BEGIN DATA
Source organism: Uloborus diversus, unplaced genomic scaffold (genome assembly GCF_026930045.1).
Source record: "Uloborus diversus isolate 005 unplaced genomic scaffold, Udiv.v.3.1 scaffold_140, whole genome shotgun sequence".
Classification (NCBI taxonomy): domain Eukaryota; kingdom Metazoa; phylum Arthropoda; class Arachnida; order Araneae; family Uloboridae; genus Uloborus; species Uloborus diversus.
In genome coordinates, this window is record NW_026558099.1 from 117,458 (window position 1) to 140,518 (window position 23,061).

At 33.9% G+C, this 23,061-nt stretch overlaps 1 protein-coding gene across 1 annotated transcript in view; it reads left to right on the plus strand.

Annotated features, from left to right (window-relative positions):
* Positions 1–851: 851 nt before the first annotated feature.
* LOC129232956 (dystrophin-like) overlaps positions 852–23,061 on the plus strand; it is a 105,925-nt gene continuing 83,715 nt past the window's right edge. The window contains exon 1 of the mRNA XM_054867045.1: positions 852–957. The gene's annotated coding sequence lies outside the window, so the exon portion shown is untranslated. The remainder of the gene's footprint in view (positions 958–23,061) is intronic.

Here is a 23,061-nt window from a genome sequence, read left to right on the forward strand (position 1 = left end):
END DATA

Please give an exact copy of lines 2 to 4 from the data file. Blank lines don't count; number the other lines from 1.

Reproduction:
Source record: "Uloborus diversus isolate 005 unplaced genomic scaffold, Udiv.v.3.1 scaffold_140, whole genome shotgun sequence".
Classification (NCBI taxonomy): domain Eukaryota; kingdom Metazoa; phylum Arthropoda; class Arachnida; order Araneae; family Uloboridae; genus Uloborus; species Uloborus diversus.
In genome coordinates, this window is record NW_026558099.1 from 117,458 (window position 1) to 140,518 (window position 23,061).